Law enforcement fails Bolivia's parrots
In a recently published paper, Asociacion Armonia (BirdLife in Bolivia) monitored the wild birds which passed through a pet market in Santa Cruz between August 2004 to July 2005, and recorded nearly 7,300 individuals of 31 parrot species, of which four were threatened species .
There are four other pet markets in Santa Cruz, all of which may be handling similar numbers of parrots, and Armonia expects that the situation is comparable in the Bolivian city of Cochabamba.
“We believe our study describes only a small proportion of the Bolivian parrot trade, underscoring the potential extent of the illegal pet trade and the need for better Bolivian law enforcement”, said Armonia’s Executive Director, Bennett Hennessey.
In fact, Bolivian Environmental Law states that all persons involved in trade, capture and transportation without authorization of wild animals will suffer a two-year prison sentence together with a fine equivalent to 100% of the value of the animal. Bolivia has ratified the Convention on International Trade in Endangered Species (CITES). This means Bolivia has agreed to control international trade in species listed on CITES Appendix II, such as Blue-fronted Parrot Amazona aestiva, and not export those on Appendix I, such as the Bolivian endemic Red-fronted Macaw Ara rubrogenys (Endangered).
But the illegal pet trade continues in Santa Cruz, and although many traffickers have been arrested and charged, they have subsequently been released. “National, departmental and municipal governments do nothing to halt the trade in the city centres, and local police refuse to be involved, claiming animal traffic is not a priority”, Hennessey continued. “This has created a situation where there is no law enforcement regarding trade in CITES-restricted species and threatened species.”
“Bolivia appears to serve as a bridge for the wildlife trade between Brazil and Peru" —Mauricio Herrera, Coordinator of the Armonia/Loro Parque Fundacion Blue-throated Macaw conservation programme
By monitoring the parrots passing though the market, Armonia sought to gather data on the level of trade, to determine primary trafficking routes, and begin to understand some of the social aspects associated with trading activities.
The most frequently sold species were the Blue-fronted Parrot Amazona aestiva (1,468 individuals), Monk Parakeet Myiopsitta monachus (1,342) and Blue-winged Parrotlet Forpus xanthopterygius (1,243).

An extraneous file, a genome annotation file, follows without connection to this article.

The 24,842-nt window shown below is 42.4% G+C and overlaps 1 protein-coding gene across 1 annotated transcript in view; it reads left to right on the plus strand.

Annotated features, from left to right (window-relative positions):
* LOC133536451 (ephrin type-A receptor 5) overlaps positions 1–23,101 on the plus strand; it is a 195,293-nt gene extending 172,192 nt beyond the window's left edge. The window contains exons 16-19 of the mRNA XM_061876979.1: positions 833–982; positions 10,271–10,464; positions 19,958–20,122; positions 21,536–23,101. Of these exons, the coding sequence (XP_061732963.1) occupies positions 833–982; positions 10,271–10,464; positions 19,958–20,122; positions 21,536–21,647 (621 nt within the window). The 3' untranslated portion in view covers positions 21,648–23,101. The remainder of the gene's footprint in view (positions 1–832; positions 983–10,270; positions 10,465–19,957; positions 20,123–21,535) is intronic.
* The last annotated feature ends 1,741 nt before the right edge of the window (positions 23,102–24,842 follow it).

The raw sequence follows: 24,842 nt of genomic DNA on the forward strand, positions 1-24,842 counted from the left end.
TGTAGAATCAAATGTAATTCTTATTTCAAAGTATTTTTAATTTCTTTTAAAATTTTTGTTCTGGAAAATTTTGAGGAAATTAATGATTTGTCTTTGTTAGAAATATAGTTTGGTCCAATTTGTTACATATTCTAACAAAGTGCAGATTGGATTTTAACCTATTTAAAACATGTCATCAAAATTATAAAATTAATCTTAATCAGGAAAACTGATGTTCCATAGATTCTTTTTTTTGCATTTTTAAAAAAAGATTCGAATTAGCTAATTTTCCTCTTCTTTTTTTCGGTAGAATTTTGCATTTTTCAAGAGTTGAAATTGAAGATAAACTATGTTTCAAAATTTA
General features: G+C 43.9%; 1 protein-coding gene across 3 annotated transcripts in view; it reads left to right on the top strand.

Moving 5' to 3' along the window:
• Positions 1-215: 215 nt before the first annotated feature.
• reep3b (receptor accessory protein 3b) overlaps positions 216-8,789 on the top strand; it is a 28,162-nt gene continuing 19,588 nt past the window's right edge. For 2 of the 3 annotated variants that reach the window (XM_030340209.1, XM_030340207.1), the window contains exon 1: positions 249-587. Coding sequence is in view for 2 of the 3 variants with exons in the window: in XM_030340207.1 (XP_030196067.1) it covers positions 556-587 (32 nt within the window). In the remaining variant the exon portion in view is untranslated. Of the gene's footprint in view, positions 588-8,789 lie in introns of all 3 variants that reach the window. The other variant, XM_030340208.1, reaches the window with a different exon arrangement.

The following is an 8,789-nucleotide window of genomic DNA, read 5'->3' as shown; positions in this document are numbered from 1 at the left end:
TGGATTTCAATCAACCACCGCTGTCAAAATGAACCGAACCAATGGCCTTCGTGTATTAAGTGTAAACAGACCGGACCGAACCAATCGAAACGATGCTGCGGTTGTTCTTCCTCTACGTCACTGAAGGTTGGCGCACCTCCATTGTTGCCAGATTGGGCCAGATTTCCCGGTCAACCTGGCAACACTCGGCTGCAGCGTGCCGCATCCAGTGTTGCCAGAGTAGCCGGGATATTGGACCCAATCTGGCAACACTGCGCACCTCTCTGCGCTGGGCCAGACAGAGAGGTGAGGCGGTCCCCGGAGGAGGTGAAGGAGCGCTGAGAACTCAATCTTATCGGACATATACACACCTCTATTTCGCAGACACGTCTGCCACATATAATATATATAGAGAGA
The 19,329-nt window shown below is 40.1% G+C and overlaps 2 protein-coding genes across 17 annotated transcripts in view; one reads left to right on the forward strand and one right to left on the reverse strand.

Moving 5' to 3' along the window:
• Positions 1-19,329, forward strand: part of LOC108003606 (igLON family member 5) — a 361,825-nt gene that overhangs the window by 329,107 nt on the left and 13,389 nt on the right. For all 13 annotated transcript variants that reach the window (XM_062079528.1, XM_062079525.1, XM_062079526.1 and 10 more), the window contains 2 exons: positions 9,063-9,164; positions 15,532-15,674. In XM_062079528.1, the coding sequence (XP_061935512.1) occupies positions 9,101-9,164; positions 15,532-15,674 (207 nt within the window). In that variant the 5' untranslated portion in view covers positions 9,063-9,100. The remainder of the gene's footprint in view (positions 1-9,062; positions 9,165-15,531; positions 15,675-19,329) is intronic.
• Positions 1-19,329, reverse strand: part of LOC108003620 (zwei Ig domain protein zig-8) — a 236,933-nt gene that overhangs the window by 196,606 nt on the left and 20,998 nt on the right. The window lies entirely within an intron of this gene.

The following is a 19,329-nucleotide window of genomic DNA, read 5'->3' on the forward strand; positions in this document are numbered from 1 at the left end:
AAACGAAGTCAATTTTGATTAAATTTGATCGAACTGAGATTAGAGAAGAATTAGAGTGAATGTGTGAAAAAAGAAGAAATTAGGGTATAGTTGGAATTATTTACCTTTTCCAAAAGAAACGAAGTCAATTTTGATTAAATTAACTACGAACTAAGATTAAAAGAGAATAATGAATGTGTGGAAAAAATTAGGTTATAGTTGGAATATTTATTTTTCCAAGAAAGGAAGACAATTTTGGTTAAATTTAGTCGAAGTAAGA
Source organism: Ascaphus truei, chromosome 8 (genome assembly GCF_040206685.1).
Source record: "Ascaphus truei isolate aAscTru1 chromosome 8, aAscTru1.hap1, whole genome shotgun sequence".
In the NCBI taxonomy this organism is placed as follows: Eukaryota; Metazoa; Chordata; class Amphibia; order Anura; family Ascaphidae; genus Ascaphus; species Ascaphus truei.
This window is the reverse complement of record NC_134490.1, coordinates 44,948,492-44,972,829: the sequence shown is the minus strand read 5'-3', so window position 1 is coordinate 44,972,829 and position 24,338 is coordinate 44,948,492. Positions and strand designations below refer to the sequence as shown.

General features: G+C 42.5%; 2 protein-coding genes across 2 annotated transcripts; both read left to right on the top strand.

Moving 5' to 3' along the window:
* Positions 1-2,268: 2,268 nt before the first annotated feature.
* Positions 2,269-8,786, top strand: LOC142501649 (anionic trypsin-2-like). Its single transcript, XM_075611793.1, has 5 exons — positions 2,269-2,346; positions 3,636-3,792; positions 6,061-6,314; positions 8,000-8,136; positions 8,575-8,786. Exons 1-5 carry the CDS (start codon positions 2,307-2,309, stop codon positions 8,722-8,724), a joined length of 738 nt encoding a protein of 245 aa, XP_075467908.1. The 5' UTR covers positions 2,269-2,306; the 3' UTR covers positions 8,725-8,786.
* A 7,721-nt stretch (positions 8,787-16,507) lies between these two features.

“It was observed that the majority of the inexpensive species were sold for the internal market, but threatened and more valuable birds were frequently traded to middlemen with Peruvian trade connections”, said Mauricio Herrera, coordinator of the Armonia/Loro Parque Fundacion Blue-throated Macaw conservation programme. “Bolivia appears to serve as a bridge for the wildlife trade between Brazil and Peru, insofar as threatened species such as the Critically Endangered Lear’s Macaw Anodorhynchus leari (two chicks arrived in the market on 18 November 2004) and Endangered Hyacinth Macaw Anodorhynchus hyacinthinus (four chicks on 10 December 2004) are transported from Brazil to Peru via Bolivian roads.”
Armonia’s Red-fronted Macaw conservation programme is working to counter the trade in this species through education programmes, and by involving local people and rural communities in conservation solutions which provide more sustainable economic incentives, such as the creation of a tourist Ecolodge in an important breeding area for the macaw. This is modeled on the earlier programme for the conservation of the Critically Endangered Blue-throated Macaw Ara glaucogularis, developed by Armonıa and Loro Parque Fundacion. This species was formerly heavily traded, and its absence from the market during the monitoring period may point to the effectiveness of the programme.
“We hope that by quantifying the level of illegal trade and publishing this information, international and Bolivian national regulation agencies will become aware of the effects of the illegal pet market, and begin to enforce restriction laws already in place”, Mauricio Herrera concludes.
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Bird Conservation International is the official journal of BirdLife International. It provides stimulating, up-to-date coverage of bird conservation topics important in today's world. For more information: BirdLife: Bird Conservation International
 Quantifying the illegal parrot trade in Santa Cruz de la Sierra, Bolivia, with emphasis on threatened species MAURICIO HERRERA HURTADO and BENNETT HENNESSEY Bird Conservation International (2007) 17:295-300